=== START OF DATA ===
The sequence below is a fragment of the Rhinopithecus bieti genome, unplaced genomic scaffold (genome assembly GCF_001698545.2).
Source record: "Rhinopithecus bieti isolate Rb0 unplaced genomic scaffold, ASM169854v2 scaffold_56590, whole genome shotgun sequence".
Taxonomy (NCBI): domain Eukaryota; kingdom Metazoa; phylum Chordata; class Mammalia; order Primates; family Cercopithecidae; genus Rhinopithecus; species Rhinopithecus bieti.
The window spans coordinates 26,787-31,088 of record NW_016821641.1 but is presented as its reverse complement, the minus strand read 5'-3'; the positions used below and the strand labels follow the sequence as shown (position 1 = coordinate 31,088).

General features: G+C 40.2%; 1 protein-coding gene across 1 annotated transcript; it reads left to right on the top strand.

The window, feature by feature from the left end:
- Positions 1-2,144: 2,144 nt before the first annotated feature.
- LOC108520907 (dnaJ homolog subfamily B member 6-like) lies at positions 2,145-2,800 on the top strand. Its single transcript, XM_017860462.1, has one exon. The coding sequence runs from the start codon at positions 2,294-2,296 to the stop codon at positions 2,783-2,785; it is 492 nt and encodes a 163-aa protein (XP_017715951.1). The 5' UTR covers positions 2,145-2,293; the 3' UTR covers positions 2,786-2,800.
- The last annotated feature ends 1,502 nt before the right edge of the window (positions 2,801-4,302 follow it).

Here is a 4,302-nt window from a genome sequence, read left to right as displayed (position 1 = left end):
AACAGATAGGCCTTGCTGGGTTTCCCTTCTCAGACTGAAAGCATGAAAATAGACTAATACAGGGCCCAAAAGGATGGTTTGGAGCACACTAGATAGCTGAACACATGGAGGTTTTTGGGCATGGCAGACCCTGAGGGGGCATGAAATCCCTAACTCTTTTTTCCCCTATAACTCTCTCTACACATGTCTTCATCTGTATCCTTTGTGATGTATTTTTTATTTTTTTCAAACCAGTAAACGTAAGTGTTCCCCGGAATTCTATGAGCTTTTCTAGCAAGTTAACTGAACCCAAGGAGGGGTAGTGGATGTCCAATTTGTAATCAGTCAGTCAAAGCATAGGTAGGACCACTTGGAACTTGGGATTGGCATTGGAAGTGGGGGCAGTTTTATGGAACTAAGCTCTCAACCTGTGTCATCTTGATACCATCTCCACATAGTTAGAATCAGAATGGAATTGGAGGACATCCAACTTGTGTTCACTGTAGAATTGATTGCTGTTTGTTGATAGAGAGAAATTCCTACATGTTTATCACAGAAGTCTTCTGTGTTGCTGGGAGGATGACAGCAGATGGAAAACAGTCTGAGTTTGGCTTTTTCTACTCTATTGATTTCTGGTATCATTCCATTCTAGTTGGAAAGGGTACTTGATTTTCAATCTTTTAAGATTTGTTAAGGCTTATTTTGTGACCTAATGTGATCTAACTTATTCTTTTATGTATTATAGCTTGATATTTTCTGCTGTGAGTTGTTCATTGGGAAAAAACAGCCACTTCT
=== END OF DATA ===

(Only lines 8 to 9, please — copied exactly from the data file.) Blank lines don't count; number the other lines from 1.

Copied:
- LOC108520907 (dnaJ homolog subfamily B member 6-like) lies at positions 2,145-2,800 on the top strand. Its single transcript, XM_017860462.1, has one exon. The coding sequence runs from the start codon at positions 2,294-2,296 to the stop codon at positions 2,783-2,785; it is 492 nt and encodes a 163-aa protein (XP_017715951.1). The 5' UTR covers positions 2,145-2,293; the 3' UTR covers positions 2,786-2,800.
- The last annotated feature ends 1,502 nt before the right edge of the window (positions 2,801-4,302 follow it).